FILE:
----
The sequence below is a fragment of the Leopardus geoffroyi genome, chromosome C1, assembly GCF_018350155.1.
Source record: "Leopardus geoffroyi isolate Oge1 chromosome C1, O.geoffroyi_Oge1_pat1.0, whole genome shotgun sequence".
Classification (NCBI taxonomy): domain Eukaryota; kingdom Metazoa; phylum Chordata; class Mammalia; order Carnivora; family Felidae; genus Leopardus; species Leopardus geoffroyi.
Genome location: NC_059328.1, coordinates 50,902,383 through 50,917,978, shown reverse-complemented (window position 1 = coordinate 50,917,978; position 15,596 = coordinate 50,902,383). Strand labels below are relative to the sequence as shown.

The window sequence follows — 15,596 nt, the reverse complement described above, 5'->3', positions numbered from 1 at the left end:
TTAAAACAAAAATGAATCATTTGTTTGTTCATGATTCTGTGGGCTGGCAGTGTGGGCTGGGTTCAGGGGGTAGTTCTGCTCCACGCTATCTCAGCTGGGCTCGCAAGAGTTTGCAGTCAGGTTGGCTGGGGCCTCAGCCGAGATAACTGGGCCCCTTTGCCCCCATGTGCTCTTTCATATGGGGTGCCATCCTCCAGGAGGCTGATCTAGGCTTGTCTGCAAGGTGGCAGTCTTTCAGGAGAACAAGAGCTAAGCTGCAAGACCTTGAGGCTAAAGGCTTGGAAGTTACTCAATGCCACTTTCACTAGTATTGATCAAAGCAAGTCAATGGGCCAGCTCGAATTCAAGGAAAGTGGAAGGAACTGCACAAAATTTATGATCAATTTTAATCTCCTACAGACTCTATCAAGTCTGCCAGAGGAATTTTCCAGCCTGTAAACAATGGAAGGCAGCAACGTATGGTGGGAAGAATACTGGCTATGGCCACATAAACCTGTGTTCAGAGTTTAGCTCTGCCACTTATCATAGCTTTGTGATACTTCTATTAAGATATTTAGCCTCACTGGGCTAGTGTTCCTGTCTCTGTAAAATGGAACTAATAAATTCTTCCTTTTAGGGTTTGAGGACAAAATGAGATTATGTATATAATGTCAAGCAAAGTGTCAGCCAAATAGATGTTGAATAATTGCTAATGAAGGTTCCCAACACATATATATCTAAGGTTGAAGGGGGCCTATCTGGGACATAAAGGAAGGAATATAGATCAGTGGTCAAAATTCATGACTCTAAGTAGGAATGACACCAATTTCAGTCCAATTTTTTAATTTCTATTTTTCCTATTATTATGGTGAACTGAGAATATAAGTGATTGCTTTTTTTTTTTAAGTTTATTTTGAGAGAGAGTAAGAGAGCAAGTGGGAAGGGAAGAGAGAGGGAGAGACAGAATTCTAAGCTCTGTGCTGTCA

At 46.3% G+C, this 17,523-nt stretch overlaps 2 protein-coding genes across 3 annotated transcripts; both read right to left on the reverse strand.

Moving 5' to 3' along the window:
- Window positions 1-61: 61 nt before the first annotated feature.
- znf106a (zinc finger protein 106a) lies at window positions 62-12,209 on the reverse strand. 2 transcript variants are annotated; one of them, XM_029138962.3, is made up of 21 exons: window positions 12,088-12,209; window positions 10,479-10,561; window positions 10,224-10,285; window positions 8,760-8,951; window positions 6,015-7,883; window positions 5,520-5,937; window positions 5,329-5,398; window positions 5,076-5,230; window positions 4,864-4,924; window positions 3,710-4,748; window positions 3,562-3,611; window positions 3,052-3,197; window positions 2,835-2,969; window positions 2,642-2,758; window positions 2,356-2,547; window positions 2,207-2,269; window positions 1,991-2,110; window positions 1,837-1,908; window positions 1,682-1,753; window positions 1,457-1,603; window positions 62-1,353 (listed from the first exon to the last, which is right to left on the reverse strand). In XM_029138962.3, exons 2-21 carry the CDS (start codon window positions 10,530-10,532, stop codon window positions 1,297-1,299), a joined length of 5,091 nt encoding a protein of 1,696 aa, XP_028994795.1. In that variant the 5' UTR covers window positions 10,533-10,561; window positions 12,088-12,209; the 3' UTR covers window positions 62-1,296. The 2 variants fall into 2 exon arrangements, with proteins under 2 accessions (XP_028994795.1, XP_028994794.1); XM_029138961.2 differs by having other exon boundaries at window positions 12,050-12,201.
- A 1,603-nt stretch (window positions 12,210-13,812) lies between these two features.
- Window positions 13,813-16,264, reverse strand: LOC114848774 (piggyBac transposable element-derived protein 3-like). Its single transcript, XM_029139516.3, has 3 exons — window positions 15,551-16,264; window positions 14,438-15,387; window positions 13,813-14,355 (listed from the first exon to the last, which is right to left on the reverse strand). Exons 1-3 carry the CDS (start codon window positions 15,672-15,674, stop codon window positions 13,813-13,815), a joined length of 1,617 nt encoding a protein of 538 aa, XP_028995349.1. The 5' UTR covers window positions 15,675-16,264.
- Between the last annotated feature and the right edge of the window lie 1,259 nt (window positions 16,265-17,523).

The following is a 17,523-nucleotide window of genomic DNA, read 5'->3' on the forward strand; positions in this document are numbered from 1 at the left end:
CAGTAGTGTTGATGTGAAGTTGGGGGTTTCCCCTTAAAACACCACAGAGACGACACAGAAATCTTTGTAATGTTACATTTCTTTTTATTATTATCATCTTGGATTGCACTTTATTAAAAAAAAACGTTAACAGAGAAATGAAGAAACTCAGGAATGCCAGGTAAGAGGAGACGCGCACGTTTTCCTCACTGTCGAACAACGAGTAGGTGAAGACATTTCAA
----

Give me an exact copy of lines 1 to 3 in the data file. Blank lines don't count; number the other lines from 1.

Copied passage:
The sequence below is a fragment of the Leopardus geoffroyi genome, chromosome C1, assembly GCF_018350155.1.
Source record: "Leopardus geoffroyi isolate Oge1 chromosome C1, O.geoffroyi_Oge1_pat1.0, whole genome shotgun sequence".
Classification (NCBI taxonomy): domain Eukaryota; kingdom Metazoa; phylum Chordata; class Mammalia; order Carnivora; family Felidae; genus Leopardus; species Leopardus geoffroyi.